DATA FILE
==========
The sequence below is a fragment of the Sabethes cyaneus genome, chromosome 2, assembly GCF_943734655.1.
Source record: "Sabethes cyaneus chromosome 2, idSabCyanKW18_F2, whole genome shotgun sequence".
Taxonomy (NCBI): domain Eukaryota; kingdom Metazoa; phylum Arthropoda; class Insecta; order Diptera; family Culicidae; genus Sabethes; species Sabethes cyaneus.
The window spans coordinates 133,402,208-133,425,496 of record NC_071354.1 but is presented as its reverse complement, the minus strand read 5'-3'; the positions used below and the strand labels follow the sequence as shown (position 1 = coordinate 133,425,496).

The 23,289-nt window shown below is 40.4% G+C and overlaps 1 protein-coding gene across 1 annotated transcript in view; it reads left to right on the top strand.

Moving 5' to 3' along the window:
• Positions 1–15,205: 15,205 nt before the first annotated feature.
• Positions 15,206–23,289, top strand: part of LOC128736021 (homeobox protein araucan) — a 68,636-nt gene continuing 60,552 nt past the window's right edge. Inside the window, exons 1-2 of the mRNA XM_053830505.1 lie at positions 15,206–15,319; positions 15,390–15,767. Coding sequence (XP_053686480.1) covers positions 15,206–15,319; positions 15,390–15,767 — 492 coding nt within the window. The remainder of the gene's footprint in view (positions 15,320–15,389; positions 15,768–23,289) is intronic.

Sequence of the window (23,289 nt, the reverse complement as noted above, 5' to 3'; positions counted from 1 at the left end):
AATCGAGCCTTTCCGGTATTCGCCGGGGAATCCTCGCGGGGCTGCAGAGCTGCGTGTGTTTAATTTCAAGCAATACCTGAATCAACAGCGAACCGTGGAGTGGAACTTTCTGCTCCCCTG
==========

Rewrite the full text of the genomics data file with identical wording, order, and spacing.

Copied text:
The sequence below is a fragment of the Sabethes cyaneus genome, chromosome 2, assembly GCF_943734655.1.
Source record: "Sabethes cyaneus chromosome 2, idSabCyanKW18_F2, whole genome shotgun sequence".
Taxonomy (NCBI): domain Eukaryota; kingdom Metazoa; phylum Arthropoda; class Insecta; order Diptera; family Culicidae; genus Sabethes; species Sabethes cyaneus.
The window spans coordinates 133,402,208-133,425,496 of record NC_071354.1 but is presented as its reverse complement, the minus strand read 5'-3'; the positions used below and the strand labels follow the sequence as shown (position 1 = coordinate 133,425,496).

The 23,289-nt window shown below is 40.4% G+C and overlaps 1 protein-coding gene across 1 annotated transcript in view; it reads left to right on the top strand.

Moving 5' to 3' along the window:
• Positions 1–15,205: 15,205 nt before the first annotated feature.
• Positions 15,206–23,289, top strand: part of LOC128736021 (homeobox protein araucan) — a 68,636-nt gene continuing 60,552 nt past the window's right edge. Inside the window, exons 1-2 of the mRNA XM_053830505.1 lie at positions 15,206–15,319; positions 15,390–15,767. Coding sequence (XP_053686480.1) covers positions 15,206–15,319; positions 15,390–15,767 — 492 coding nt within the window. The remainder of the gene's footprint in view (positions 15,320–15,389; positions 15,768–23,289) is intronic.

Sequence of the window (23,289 nt, the reverse complement as noted above, 5' to 3'; positions counted from 1 at the left end):
AATCGAGCCTTTCCGGTATTCGCCGGGGAATCCTCGCGGGGCTGCAGAGCTGCGTGTGTTTAATTTCAAGCAATACCTGAATCAACAGCGAACCGTGGAGTGGAACTTTCTGCTCCCCTG